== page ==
Eduard Keilholz

Hi, my name is Eduard Keilholz. I'm a Microsoft developer working at 4DotNet in The Netherlands. I like to speak at conferences about all and nothing, mostly Azure (or other cloud) related topics.
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I received the Microsoft MVP Award for Azure
Eduard Keilholz
HexMaster's Blog
Some thoughts about software development, cloud, azure, ASP.NET Core and maybe a little bit more...

Secrets Made Easy - for Container Apps

Given my previous posts, it is clear that I’m trying to learn doing container stuff. Especially Azure Container Apps, because it is just an awesome service. This post, covers how to deal with secrets when working with Container Apps, because yes… These may need secrets too.

The Key Vault

Let me first drop a little disclaimer here. Although you can manage secrets in your Container App, it doesn’t mean you should. For larger environment I think I would still recommend using the Azure Key Vault. It is sophisticated, has some clever features and allows for more fine-grained control over who can access what secret (or key, or certificate). For straight forward secret management without any special demands, working with secrets inside Container Apps is just fine.

Secrets in Container Apps

Once you have deployed a Container App (ACA), and navigate to it using the Azure Portal, you will see a blade called Secrets. This is where ACA stores its secrets using Key/value pairs. Secrets are tied to a revision and will be valid across all of that revision. Changing secrets will not create a new revision.

Alternatively, you can create secrets on creation of your ACA with Bicep. If you don’t know what Bicep (or Infrastructure as Code) is, consider this book containing all the ins and out you must know about Infrastructure as Code and especially for Azure. The following snippet of Bicep creates a Storage Account and a Container App resource. This Container App resource will have one secret, the secret key that can be used to connect to the storage account:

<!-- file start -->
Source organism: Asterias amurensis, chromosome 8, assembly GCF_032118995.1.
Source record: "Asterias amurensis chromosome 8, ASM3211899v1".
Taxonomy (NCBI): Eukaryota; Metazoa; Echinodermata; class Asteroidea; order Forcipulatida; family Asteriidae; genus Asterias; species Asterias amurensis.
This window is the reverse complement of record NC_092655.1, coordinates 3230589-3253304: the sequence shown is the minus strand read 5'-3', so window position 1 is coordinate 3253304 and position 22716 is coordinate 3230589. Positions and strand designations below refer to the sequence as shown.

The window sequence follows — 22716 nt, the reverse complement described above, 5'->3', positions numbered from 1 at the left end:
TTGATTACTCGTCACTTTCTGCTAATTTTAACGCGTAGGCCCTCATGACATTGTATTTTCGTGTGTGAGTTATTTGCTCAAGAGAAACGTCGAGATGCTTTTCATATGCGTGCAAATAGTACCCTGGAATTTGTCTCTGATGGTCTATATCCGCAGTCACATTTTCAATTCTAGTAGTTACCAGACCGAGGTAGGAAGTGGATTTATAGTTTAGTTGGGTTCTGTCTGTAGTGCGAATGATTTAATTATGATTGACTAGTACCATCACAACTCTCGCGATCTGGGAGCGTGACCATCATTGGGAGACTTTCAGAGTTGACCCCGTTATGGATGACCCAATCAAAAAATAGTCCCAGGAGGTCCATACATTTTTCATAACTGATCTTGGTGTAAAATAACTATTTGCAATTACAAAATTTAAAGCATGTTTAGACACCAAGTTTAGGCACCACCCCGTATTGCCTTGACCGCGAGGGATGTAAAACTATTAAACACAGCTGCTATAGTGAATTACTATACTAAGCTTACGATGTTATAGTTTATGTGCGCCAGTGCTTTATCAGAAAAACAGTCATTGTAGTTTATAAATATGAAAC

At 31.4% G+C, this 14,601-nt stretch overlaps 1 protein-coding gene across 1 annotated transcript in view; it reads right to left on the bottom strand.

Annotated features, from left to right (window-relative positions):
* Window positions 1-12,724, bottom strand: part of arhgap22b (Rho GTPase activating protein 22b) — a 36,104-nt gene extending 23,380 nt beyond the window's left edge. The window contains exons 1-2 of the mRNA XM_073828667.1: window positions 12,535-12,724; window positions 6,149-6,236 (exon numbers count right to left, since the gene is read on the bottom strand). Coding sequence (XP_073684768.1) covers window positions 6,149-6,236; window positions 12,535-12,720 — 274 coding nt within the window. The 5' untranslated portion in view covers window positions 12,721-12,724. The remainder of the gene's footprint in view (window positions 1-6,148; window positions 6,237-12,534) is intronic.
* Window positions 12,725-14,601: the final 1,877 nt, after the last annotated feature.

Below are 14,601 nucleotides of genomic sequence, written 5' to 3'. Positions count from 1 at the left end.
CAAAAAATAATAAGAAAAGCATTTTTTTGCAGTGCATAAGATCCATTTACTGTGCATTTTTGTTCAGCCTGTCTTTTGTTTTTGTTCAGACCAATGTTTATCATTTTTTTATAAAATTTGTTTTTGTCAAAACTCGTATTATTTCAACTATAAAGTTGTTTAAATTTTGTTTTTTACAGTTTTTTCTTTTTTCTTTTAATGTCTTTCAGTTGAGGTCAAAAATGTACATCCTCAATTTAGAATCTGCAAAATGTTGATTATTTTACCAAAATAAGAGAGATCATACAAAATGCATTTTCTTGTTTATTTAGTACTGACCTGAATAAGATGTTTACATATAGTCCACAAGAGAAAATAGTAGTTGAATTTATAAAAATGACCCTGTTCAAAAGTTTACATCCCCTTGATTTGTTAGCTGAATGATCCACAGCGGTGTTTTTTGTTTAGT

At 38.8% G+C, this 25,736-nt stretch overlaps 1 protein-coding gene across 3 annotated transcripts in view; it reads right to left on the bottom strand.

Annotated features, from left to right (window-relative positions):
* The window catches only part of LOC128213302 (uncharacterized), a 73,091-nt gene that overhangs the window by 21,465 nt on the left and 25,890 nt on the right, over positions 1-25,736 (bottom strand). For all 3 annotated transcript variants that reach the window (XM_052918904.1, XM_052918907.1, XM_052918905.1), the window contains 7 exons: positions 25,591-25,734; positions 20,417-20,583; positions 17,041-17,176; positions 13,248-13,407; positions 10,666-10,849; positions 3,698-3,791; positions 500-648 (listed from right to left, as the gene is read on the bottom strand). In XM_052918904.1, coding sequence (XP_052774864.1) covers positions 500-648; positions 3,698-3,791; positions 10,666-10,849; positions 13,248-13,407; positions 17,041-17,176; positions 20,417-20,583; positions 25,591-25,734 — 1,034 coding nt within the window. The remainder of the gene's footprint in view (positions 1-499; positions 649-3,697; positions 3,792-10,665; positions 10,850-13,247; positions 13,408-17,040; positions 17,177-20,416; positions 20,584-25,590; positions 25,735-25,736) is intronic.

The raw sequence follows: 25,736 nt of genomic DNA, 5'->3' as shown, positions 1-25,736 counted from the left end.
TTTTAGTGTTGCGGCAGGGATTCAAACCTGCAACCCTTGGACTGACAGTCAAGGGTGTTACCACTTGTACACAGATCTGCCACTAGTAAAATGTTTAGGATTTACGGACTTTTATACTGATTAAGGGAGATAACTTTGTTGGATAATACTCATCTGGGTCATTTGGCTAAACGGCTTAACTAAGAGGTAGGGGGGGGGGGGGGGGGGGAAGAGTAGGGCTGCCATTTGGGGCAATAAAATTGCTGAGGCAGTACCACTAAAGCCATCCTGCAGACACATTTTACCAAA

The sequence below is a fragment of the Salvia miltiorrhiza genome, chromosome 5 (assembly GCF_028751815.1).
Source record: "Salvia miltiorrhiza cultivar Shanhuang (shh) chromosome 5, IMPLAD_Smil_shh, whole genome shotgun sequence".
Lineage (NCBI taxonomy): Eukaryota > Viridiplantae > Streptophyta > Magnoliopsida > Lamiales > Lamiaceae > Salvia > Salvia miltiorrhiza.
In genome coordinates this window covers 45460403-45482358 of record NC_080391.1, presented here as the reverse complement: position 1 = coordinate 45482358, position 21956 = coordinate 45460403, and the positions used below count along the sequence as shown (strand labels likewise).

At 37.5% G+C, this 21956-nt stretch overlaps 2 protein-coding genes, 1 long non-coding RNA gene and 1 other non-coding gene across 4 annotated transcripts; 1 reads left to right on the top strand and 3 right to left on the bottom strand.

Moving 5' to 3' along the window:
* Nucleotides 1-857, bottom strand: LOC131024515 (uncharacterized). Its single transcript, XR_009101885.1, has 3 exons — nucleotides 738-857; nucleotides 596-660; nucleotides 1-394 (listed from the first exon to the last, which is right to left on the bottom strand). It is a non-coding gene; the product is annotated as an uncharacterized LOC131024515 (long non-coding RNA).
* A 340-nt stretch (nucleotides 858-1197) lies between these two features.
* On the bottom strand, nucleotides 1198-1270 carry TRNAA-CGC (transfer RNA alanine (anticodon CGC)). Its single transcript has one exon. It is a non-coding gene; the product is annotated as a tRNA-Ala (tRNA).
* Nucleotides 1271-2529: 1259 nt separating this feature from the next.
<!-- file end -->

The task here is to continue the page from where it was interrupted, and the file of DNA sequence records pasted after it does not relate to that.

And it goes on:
resource storageAccount 'Microsoft.Storage/storageAccounts@2021-09-01' = {
  name: uniqueString(defaultResourceName)
  location: location
  sku: {
    name: 'Standard_LRS'
  }
  kind: 'StorageV2'
}

resource apiContainerApp 'Microsoft.App/containerApps@2022-03-01' = {
  name: '${defaultResourceName}-cnt-api'
  location: location
  identity: {
    type: 'SystemAssigned'
  }
  properties: {
    managedEnvironmentId: containerAppEnvironments.id
    configuration: {
      activeRevisionsMode: 'Single'
      secrets: [
        {
          name: 'storage-account-secret'
          value: listKeys(storageAccount.id, storageAccount.apiVersion).keys[0].value
        }
      ]
      ingress: {
        external: true
        ...
      }
    }
    template: {
     ...
    }
  }
}

I left some stuff out to keep the template shorter and better readable

Configuring a container with secrets

To configure a container, you can use Environment Variables as you can read in a post I wrote earlier. Environment Variables in Container Apps can also reference a secret. The following snippet of Bicep container the same Container App resource description as above, but now it also describes a container:

resource apiContainerApp 'Microsoft.App/containerApps@2022-03-01' = {
  name: '${defaultResourceName}-cnt-api'
  location: location
  identity: {
    type: 'SystemAssigned'
  }
  properties: {
    managedEnvironmentId: containerAppEnvironments.id
    configuration: {
      activeRevisionsMode: 'Single'
      secrets: [
        {
          name: 'storage-account-secret'
          value: listKeys(storageAccount.id, storageAccount.apiVersion).keys[0].value
        }
      ]
      ingress: {
        ...
      }
    }
    template: {
      containers: [
        {
          image: 'path-to-container-image'
          name: 'container-name'
          resources: {
            cpu: json('0.25')
            memory: '0.5Gi'
          }
          env: [
            {
              name: 'Azure_StorageAccount'
              value: storageAccount.name
            }
            {
              name: 'Azure_StorageKey'
              secretRef: 'storage-account-secret'
            }
          ]
        }
      ]
      scale: {
        minReplicas: 0
        maxReplicas: 10
      }
    }
  }
}

You can see that two Environment Variables are added. One is the name of the storage account, which is not a secret. It containes a name, the name of the Environment Variable, and a value. The second Environment Variable represents the secret Key of the Storage Account. Instead of the name and value properties, this Environment Variable contains a name and secretRef property. The value of the secretRef property must be the name of the secret you want to refer to. And the fun thing is, that’s it. You have now dealt with secrets in Container Apps.

This is how easy dealing with secrets can be. Again, I think this is a really straight-forward way of handling secrets. But… There is no sophisticated way of setting permissions and controlling access to secrets like in the Key Vault. Nor does it support certificates and all the goodness that comes with the Key Vault. For compact, easy to monitor systems it’s absolutely simple and easy to use.